Research after research, news on new lung cancer therapies indicates that the risk of patients remaining wary is increasing day by day. Let's focus on two of these coming from Chicago, where the annual meeting of the United States Cancer Research Association (AACR) is ongoing and published simultaneously on the New England Journal of Medicine .
Let's start from the first coordinated by New York University Langon Health as it also carries the signature of three Italian researchers, including Marina Garassino from the Milan Cancer Institute, showing how the research is Italian in oncology is at the highest level. Juice is this: immunotherapy with a drug called pembrolizumab, combined with chemotherapy, doubles survival in patients with a so-called non-small cell (and non-skeletal) lung cancer metastasized compared to chemotherapy alone. To be clear: immunotherapy is an innovative form of drug treatment that allows you to "reactivate" some cells in the immune system "stunned" by the tumor and enable them to do their job again: it is to recognize and attack the cancer cells and destroy them. Chemotherapy is a classic cure: it is based on drug administration (in this case, platelet-associated pemetrexed) that destroys cancer cells, but also has activity on healthy.
Why this combination? Marina Garassino, responsible for the simple structure of thoracic pulmonary oncology at Istituto Tumori in Milan, explains: "Because it has shown a synergistic effect between the two drugs that can enhance the immune response to the tumor. The results of this study change the clinical practice that Potentially, from tomorrow (as saying, apparently the approvals of the regulatory authorities in this new therapy) could be based on this new combination. "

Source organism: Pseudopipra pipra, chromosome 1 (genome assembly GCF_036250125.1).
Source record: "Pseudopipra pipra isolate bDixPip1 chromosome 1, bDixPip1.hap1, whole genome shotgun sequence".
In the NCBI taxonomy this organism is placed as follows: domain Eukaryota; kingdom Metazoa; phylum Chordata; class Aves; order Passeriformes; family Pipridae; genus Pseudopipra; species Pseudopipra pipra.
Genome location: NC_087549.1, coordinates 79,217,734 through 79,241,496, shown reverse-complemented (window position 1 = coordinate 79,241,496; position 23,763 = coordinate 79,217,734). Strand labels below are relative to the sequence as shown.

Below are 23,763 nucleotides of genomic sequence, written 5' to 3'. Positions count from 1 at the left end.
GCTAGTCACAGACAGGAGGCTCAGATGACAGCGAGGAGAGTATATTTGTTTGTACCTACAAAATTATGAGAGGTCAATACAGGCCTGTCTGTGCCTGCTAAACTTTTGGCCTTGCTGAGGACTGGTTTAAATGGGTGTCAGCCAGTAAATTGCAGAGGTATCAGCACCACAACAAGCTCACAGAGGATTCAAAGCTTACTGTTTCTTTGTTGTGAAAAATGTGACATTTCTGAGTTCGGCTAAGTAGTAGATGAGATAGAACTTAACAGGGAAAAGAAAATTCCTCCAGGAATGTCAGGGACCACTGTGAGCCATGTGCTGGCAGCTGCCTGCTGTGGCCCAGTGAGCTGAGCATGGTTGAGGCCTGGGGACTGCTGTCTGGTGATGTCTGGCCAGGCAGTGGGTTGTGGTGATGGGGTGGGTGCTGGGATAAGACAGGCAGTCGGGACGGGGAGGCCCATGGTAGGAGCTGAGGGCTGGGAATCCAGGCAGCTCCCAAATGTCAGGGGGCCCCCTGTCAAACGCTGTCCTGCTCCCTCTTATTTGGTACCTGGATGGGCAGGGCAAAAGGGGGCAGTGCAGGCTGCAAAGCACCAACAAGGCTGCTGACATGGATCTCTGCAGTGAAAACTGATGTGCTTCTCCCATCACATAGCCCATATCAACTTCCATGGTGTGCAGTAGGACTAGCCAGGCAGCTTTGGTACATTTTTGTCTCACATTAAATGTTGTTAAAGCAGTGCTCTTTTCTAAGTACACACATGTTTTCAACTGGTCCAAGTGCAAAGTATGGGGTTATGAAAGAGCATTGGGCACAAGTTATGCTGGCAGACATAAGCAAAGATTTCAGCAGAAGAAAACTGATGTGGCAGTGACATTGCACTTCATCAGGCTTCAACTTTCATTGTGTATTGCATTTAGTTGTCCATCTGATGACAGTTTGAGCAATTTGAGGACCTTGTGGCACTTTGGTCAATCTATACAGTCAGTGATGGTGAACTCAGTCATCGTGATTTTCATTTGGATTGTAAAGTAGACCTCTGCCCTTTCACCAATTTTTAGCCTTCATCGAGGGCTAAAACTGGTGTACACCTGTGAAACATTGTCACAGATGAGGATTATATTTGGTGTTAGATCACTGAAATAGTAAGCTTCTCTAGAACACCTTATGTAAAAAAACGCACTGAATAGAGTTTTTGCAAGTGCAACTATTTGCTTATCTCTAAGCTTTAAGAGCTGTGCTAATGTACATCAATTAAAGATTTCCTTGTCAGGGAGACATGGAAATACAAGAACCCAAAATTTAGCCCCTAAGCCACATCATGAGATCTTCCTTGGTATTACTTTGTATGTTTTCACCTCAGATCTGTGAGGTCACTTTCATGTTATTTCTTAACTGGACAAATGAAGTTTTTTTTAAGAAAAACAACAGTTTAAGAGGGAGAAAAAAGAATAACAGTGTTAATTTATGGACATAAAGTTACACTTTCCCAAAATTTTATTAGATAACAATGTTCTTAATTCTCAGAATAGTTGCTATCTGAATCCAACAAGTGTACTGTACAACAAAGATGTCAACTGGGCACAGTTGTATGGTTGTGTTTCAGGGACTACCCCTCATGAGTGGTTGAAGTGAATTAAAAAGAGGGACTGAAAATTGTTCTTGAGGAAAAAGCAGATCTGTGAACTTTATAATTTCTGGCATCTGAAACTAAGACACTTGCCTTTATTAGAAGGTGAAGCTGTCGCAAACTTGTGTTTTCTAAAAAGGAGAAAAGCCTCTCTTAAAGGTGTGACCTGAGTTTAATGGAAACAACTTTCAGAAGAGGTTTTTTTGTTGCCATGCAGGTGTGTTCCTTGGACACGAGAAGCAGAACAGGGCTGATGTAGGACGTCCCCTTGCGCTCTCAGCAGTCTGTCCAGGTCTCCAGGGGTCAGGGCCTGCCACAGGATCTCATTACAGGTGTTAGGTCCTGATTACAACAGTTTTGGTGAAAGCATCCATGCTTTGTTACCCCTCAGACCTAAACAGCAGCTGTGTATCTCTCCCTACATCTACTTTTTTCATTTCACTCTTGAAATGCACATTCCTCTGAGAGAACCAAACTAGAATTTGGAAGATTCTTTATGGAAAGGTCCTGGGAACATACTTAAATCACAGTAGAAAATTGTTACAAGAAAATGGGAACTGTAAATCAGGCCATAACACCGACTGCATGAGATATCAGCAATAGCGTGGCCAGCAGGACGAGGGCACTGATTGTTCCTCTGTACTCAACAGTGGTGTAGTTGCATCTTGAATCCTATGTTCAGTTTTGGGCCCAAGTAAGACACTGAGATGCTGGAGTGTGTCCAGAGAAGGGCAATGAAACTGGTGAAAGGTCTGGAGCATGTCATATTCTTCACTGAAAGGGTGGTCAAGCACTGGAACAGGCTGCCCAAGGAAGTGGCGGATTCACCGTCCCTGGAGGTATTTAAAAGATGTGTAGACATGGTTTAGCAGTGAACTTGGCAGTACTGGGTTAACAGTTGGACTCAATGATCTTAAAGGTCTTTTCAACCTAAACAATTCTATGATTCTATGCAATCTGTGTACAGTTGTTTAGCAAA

Other research, in short: always immunotherapy (this time the drug is nivolumab) is given to patients with so-called non-small cell lung cancer, at stage 1-3, ie from beginning to moderate before surgical removal of the tumor, not only reduces its size, but also reduces the risk of relapse. The work was performed by researchers from Johns Hopkins Kimmel Cancer Center and by Memorial Sloan Kettering Cancer Center in New York. Here are some details: 21 patients received two doses of nivolumab before surgery. After one year, three quarters of the patients had survived and had no relapse. In fact, Nivolumab reactivates a specific class of T lymphocytes that can not only reduce tumor size, but also continue to work over time, which also eliminates the tumor cells that eventually pass into the bloodstream and can cause metastasis.
Immunotherapy therefore moves more and more into lung cancer therapy, replaces or complements chemotherapy, and according to other studies presented in Chicago should be started as soon as possible, once made the diagnosis. "Chemotherapy is no longer the standard for therapy," commented Leena Gandhi, of New York University Langone Health as the first signing of the study conducted with Italians. Chemotherapy has some limitations, but immunotherapy has the ability to cure. "
April 16, 2018 (change April 16, 2018 | 19:46)
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